MICCI: Tax incentives for Malaysia’s automotive sector lack transparency
Hans · May 28, 2021 03:36 PM
Malaysia must take proactive steps in improving the transparency of incentives for investments into the automotive sector and remove protectionism, says Malaysian International Chamber Of Commerce & Industry (MICCI).
Speaking to the New Straits Times (NST), MICCI automotive industry council member Cheah E-Ling said:
"The lack of transparency in the domestic automotive sector has a direct impact in the industry as manufacturers are not able to clearly study the market and plan their product mix and offerings.
"There's a lot of 'back-and-forth' in getting incentive approvals.
"Furthermore, there is also an urgent need to improve transparency in the incentive scheme and protectionism must be removed as there is no meaning in national cars these days."
The English daily explained that Malaysian Investment Development Authority (MIDA) has evaluated and approved tax incentives for 13 automotive projects with investments of RM4.6 billion from 2014 to date.
"The question here, is there volume to sustain investments? Volume is crucial to justify ROI for even Tier 1 automotive component suppliers where their present technology are predominantly legacies from the ‘80s.
"Secondly, is there bilateral trade support for export to increase volume? Are the investments just a means to qualify for the incentive scheme?
"And finally, is the rakyat really benefiting from this scheme?," she asks.
Although import duties have since been abolished for qualified cars from Japan and the ASEAN region (minimum 60 percent ASEAN-sourced content), excise duties, which can range from 60 to 105 percent are still imposed.
However, few locally-assembled (CKD) cars pay the full rate, as there are various schemes, including the Industrial Linkage Program (ILP) and Energy Efficient Vehicles (EEV) that grant excise tax rebates to manufacturers.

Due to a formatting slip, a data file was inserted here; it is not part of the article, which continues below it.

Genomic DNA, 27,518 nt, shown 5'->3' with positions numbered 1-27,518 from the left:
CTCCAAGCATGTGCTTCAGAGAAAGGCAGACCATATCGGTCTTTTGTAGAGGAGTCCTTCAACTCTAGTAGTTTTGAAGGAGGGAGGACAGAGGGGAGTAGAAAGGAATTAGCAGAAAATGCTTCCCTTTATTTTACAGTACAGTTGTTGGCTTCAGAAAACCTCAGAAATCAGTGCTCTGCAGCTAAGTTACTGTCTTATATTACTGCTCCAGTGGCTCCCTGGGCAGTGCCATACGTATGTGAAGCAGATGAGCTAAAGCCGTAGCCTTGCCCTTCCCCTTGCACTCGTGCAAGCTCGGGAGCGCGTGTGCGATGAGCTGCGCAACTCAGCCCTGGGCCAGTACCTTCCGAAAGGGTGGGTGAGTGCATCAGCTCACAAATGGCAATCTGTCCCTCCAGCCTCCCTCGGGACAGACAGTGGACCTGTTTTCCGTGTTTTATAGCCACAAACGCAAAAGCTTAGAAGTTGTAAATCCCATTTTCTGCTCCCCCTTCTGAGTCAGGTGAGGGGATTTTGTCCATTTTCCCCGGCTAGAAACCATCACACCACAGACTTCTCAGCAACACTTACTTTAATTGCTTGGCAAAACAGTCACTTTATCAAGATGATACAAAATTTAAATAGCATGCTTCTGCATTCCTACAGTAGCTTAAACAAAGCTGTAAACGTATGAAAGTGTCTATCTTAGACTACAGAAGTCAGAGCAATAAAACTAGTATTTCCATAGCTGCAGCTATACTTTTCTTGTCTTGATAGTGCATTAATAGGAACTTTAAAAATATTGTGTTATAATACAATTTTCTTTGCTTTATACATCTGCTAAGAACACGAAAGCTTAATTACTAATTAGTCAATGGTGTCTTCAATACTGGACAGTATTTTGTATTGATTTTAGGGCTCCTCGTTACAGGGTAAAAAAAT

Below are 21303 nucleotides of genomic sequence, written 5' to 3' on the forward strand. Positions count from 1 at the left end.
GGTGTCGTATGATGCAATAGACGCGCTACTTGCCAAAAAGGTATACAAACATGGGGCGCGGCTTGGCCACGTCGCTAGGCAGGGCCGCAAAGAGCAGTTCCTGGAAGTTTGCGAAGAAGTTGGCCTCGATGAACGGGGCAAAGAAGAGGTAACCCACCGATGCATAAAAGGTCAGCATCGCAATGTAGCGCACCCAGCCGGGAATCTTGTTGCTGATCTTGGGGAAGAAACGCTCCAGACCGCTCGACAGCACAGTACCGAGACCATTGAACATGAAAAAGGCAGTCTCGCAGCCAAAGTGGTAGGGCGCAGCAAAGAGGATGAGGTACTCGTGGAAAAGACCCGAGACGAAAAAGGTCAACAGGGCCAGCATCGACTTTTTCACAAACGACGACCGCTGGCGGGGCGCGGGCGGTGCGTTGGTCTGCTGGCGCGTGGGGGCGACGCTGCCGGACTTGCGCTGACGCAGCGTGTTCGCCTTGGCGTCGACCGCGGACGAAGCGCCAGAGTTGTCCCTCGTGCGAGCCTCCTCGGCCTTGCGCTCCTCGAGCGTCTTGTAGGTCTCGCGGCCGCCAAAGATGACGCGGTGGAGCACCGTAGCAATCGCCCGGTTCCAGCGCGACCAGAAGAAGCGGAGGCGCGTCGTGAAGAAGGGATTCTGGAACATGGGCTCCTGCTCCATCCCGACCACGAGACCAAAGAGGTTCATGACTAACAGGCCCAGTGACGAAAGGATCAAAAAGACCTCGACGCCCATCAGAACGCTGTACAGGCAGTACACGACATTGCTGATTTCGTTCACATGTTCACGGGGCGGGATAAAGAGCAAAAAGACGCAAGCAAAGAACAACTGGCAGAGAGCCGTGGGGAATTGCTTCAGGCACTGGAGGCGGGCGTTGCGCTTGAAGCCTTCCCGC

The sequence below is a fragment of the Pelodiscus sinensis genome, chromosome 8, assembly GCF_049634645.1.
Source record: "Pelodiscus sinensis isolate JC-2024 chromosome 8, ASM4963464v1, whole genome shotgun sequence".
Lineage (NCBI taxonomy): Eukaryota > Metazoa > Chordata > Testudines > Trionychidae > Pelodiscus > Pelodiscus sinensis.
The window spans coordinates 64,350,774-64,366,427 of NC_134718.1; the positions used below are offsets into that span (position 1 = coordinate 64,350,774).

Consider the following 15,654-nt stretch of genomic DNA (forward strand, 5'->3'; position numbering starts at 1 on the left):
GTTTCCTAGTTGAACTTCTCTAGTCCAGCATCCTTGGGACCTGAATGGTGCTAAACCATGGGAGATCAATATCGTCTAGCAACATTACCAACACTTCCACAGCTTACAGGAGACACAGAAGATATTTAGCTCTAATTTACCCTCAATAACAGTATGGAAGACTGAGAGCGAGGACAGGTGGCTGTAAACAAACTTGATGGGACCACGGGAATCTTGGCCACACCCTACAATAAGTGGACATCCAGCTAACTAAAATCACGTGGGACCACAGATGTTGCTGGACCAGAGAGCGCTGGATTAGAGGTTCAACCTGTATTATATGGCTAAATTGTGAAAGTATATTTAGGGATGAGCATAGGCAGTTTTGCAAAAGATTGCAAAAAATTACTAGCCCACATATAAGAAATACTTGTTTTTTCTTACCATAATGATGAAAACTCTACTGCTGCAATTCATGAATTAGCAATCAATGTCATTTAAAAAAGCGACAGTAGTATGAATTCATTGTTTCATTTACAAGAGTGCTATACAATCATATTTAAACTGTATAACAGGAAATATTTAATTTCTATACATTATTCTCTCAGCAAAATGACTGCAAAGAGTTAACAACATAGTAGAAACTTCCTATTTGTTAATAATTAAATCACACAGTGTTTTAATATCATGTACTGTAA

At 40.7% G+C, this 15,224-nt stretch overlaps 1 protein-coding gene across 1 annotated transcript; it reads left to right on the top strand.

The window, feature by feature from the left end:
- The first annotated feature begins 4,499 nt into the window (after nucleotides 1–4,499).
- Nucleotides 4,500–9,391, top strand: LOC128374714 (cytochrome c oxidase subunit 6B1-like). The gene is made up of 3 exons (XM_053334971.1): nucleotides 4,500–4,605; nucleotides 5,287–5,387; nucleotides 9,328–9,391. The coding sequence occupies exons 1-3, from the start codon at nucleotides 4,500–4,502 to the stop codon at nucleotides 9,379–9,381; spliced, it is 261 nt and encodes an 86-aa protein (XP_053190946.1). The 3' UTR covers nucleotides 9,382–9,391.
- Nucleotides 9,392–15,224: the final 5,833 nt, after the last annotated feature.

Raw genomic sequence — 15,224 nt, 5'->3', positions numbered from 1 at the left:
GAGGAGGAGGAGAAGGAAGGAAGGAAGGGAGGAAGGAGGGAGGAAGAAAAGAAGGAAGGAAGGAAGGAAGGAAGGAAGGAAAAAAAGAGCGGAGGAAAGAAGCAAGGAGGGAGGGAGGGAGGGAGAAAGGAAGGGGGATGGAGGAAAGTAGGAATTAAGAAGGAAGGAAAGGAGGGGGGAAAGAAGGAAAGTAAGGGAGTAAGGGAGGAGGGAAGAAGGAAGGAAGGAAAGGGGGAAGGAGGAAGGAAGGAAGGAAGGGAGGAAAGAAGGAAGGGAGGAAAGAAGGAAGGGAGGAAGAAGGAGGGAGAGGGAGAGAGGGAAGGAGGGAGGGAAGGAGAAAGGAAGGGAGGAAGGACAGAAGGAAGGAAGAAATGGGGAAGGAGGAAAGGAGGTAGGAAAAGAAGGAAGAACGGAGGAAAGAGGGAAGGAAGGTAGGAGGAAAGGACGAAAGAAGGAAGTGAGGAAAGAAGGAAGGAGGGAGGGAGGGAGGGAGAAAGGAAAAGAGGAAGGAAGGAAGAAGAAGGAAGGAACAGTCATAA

How these rebates are given out however, is not so clear cut as incentives are considered on a case-by-case basis, negotiated behind closed doors.
This murky process irks investors who are looking to setup local assembly (CKD) operations here as a way to skirt around the high tax barriers.
To qualify, companies are required to share their long-term plans with the relevant government agencies, but without the security of knowing what the outcome will be.
Our neighbours Thailand and Indonesia have a much more transparent approach. The criteria for considerations for tax deductions are all spelled out in detail and companies know what they need to do to qualify.
No closed door negotiations are necessary. It’s all simply a matter of submitting the relevant documents to prove that the applicant companies meet the country’s criteria.
Technically, Malaysia no longer has a national car policy but in practice, Proton and Perodua continue to enjoy protection from foreign competition as ILP allows these quasi-national car companies to use their R&D expenditure here as a reason to pay little to no excise tax.
When asked by NST on the strategies and policies that need to be urgently addressed to solidify Malaysia's position as an attractive investment destination for automotive industry players worldwide and a hub for energy-efficient vehicles (EEV), Cheah said the government and agencies must formulate a cohesive national plan to boost Malaysia as an EEV hub in the region.
These include increasing the power supply capacity, changing the electricity generation ratio to increase renewable energy generation in order to align with EEVs.
"The government must also look into energy-efficient policies from upstream all the way to downstream and capacity building to move from an aging automotive components industry to high tech, sophisticated components manufacturers."